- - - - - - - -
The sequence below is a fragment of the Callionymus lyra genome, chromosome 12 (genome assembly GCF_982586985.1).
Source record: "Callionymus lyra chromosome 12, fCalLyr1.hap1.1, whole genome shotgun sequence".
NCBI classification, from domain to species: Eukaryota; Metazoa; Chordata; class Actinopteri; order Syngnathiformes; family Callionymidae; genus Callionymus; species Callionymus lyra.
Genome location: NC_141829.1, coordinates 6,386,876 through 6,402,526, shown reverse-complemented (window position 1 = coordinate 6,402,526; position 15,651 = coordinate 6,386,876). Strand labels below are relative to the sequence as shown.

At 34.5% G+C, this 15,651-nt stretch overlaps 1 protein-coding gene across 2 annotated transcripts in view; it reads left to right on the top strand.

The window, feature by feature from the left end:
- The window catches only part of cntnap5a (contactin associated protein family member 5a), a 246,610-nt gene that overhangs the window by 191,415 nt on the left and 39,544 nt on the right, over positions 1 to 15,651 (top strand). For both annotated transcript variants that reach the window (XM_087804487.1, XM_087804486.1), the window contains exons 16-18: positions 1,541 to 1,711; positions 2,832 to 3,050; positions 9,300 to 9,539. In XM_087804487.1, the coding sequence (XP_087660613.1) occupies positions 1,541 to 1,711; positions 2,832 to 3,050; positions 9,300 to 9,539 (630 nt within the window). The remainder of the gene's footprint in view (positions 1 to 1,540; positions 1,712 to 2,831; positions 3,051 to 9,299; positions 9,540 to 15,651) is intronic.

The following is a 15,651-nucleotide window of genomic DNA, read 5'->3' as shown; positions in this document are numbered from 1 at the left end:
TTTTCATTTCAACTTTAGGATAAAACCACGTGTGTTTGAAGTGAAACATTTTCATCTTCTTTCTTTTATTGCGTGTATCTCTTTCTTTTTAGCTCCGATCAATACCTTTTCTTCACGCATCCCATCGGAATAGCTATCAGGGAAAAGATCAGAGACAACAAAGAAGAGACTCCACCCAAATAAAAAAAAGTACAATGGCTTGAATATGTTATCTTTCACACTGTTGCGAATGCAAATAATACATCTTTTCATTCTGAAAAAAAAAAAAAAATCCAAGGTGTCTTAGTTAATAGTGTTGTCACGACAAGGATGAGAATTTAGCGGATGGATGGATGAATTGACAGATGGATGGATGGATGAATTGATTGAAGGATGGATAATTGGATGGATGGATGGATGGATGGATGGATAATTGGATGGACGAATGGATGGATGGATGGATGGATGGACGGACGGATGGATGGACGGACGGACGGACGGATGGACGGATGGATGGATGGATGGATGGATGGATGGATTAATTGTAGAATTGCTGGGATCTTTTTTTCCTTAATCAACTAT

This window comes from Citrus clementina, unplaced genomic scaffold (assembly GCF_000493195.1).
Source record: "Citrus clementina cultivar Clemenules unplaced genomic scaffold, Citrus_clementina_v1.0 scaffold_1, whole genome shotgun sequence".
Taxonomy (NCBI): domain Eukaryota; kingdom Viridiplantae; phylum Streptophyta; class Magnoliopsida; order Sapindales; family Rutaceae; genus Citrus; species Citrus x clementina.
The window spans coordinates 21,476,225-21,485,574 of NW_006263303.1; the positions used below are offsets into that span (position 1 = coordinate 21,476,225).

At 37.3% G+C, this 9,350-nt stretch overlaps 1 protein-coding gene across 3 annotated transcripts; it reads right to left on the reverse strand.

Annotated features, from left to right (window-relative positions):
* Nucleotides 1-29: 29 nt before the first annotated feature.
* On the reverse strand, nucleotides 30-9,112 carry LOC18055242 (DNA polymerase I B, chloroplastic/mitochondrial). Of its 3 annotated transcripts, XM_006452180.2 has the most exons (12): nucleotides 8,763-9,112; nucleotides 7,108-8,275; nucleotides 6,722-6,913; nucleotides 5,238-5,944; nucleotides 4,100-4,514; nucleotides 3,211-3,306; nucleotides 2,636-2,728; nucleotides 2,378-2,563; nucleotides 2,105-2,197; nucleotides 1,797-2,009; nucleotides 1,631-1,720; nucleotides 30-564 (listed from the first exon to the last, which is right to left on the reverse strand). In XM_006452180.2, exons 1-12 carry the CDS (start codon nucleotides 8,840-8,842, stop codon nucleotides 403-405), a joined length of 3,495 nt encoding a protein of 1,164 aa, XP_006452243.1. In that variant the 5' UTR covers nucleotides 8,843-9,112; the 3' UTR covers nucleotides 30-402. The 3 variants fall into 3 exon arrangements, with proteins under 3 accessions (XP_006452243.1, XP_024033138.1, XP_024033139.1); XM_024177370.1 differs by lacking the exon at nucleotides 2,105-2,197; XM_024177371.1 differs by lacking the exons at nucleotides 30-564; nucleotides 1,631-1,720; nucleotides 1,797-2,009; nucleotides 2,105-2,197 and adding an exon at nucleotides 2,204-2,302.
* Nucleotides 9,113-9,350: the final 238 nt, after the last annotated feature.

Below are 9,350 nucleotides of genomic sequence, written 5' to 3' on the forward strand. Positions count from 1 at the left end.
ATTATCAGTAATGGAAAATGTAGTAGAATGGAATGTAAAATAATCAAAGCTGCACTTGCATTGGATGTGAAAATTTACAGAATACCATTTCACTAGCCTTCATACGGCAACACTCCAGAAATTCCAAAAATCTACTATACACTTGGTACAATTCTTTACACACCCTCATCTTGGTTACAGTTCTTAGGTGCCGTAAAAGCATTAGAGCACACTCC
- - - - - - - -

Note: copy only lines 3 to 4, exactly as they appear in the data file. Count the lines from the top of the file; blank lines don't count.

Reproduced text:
NCBI classification, from domain to species: Eukaryota; Metazoa; Chordata; class Actinopteri; order Syngnathiformes; family Callionymidae; genus Callionymus; species Callionymus lyra.
Genome location: NC_141829.1, coordinates 6,386,876 through 6,402,526, shown reverse-complemented (window position 1 = coordinate 6,402,526; position 15,651 = coordinate 6,386,876). Strand labels below are relative to the sequence as shown.